Manual TypewriterEssays, Reviews, and Commentaries

By Arlene (Ari) Istar Lev

Brokeback Mountain

Posted By on June 30, 2009

Brokeback Mountain
By Arlene (Ari) Istar Lev

They say the sign of a really good movie is you can’t stop thinking about it. Brokeback Mountain therefore deserves all the accolades it is receiving. Ennis and Jack stay with you, the way cool mountain air clings to you for days after returning to the big city. Ennis and Jack have become a kind of symbol of the frustration of human love – in the great expanse of the American wilderness, these repressed, trapped cowboys live on the edges of a burdened and strained horror, knowing that all we hold dear in our lives is so shockingly fragile.

I confess, although this movie has haunted me for days, I found it rather slow-moving. My partner, who would likely enjoy the life of cowboy rancher far more than I, was captivated by the dialectic of casual tranquility and mounting tension. I can’t get these men out of my mind (an unusual experience, trust me) – their passion, their silence, their fate. Until I suddenly realize that this is an old familiar story: a modern cowboy remake of Children’s Hour and Torch Song Trilogy: another gay story with a dead hero.

Sadly, this is often the final chapter our stories: especially in Wyoming, but also (still) in Greenwich Village; in the counterculture sixties, and well into this next century: tire irons and gangs of restless boys. This has been the fate of our people so how can we not watch the screen with wide-eyed horror, a reoccurring dream of frozen terror when you want to scream but your throat is constricted. Americans are waking up suddenly, in a sweat, witnessing our collective nightmare. What is it that heterosexual audiences, not just in the Unites States but around the world, are finding so compelling about this story?

Brokeback Mountain is a rare film that is as deep and riveting as the literary short story on which it is based. Ennis and Jack are kin, intimate reflections of all of our fears of coming out. We remember what it was like on that mountain, and which of us queers has not turned away from same-sex love at some point, sure that the path ahead was too painful, too dangerous, too uncharted? Many of us also remember what it was like when we finally arrived in the big city and found gay communities, and suddenly we moved into our bodies, into the fullness of our beings… who could not want that for Ennis and Jack?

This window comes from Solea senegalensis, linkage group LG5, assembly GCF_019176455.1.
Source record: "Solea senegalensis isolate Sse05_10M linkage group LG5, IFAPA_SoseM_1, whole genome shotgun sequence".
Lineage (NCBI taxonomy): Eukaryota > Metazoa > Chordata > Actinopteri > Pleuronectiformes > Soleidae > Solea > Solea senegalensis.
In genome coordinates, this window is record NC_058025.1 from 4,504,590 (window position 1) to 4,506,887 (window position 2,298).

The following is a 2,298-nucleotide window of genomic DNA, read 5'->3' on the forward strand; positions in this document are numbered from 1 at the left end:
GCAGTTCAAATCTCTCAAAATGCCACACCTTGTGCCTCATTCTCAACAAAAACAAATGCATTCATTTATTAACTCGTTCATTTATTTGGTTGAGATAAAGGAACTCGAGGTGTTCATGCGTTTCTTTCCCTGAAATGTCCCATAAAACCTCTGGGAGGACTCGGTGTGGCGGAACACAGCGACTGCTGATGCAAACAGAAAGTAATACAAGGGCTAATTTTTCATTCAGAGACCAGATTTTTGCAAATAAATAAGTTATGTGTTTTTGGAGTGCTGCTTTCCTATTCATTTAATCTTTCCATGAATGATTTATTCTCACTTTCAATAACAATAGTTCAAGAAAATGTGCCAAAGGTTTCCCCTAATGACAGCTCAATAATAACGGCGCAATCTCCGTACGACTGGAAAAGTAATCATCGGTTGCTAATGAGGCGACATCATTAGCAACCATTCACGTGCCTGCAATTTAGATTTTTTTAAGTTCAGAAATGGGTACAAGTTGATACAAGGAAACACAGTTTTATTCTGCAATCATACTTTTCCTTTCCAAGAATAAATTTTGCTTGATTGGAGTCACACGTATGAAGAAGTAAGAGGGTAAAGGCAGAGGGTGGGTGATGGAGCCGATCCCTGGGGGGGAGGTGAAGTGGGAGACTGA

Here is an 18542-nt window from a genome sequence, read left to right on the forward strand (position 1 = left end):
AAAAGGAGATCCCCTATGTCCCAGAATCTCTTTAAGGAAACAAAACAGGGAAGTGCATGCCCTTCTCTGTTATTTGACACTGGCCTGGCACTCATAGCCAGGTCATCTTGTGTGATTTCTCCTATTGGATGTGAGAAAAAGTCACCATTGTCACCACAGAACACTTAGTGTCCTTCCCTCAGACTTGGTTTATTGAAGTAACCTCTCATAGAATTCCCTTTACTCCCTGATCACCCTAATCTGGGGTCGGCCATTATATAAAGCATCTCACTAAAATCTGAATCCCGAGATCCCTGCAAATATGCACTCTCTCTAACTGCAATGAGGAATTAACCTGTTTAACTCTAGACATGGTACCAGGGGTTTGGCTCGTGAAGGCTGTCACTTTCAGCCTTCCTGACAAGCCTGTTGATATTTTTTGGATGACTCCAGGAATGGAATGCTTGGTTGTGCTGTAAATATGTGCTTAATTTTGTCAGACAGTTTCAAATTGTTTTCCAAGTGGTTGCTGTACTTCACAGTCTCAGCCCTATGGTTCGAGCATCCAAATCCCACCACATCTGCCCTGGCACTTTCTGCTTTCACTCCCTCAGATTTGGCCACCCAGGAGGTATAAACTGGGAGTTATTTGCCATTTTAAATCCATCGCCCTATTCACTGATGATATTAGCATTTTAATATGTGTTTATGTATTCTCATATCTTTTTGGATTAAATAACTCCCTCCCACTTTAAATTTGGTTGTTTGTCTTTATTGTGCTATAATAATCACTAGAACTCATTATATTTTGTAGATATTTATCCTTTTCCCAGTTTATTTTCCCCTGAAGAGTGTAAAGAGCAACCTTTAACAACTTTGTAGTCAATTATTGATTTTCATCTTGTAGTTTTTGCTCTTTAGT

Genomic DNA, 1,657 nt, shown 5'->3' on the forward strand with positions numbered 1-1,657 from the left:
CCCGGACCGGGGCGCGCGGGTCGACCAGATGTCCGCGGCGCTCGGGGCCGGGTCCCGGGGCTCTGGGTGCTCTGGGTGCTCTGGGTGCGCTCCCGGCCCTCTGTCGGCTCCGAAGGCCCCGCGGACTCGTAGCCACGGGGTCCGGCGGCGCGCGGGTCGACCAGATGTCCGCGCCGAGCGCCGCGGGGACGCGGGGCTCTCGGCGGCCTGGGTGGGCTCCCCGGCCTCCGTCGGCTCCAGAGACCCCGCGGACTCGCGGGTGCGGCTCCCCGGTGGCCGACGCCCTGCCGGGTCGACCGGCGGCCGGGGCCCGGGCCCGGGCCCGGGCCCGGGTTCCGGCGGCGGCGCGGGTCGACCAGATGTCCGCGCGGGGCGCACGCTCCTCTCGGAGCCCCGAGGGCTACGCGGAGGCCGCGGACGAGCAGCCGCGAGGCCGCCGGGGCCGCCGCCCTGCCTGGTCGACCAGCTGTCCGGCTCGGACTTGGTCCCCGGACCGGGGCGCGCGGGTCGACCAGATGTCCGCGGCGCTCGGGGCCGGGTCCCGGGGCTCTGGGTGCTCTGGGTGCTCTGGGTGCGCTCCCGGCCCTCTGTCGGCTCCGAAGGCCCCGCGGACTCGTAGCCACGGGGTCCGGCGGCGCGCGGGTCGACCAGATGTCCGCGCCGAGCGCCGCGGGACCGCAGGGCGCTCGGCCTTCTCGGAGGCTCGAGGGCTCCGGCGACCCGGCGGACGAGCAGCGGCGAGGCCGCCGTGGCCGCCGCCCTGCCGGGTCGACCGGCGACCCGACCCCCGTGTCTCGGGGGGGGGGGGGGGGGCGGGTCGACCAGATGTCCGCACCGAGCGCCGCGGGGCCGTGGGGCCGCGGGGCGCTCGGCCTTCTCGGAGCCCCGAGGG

A quick Google search will reveal that many have written more positive AU (alternative universe) renditions of the story. In my personal favorite, Ennis and Jack relocate to Vermont and take up farming. I will admit it: I want a happier ending for Ennis and Jack. Not “they lived happily ever after,” but something more satisfying then another dead queer, or perhaps even worse, another lonely gay man living his life in a wilderness with memories he can share with no one….including his children.

Ennis and Jack are, of course, parents. Fathers. Ennis and Jack, for better or worse, are another face of gay fatherhood in this country.

Ennis was, I thought, a “good” dad, given the time and place, and the nature of fatherhood among “real” men. Despite poverty and a taciturn nature, he picked up his babies with familiarity, and put up with their screaming with as much gentleness as any harried, exhausted parent. He prioritized his children, to Jack’s disappointment and confusion, in a way few fathers really do. He loved his girls, even if, he wasn’t always sure what to actually do with them. These children will likely live their whole lives, never knowing about their father’s greatest love, unless of course, Alma tells them one day, in a moment of mother-daughter intimacy. Let us not forget that Ennis, who undoubtedly made many decisions based in fear, also made decisions he thought were best for this children.

Somewhere in Texas there is a young man whose father died in a bizarre accident which no one really talks much about. For that matter, no one talks much about his father at all, and over time his memories have grown dim. But sometimes he looks at his picture, a handsome man with a sparkle in his eyes, who loved the rodeo. And inside something feels a bit empty. Perhaps he reads newspaper articles that condemn the fate of children raised by only their mothers to restlessness and lack of direction and thinks this is his legacy because of his father’s accident. Does he look at his father’s deep and sad eyes and ever wonder about his father’s life, or his death? Does he skip over newspaper articles on hate crimes and bias-related violence never thinking that he too has been a victim?

In this age of queer parenting, let us not forget that far too many gay parents live lives more like Ennis and Jack then Rosie and Kelly. And far too many children have inherited the legacy of silence and shame that homophobia produces, leaving adults with broken fathers they never really had a chance to know – rugged men with tender gay hearts and that cannot speak of the things that matter most.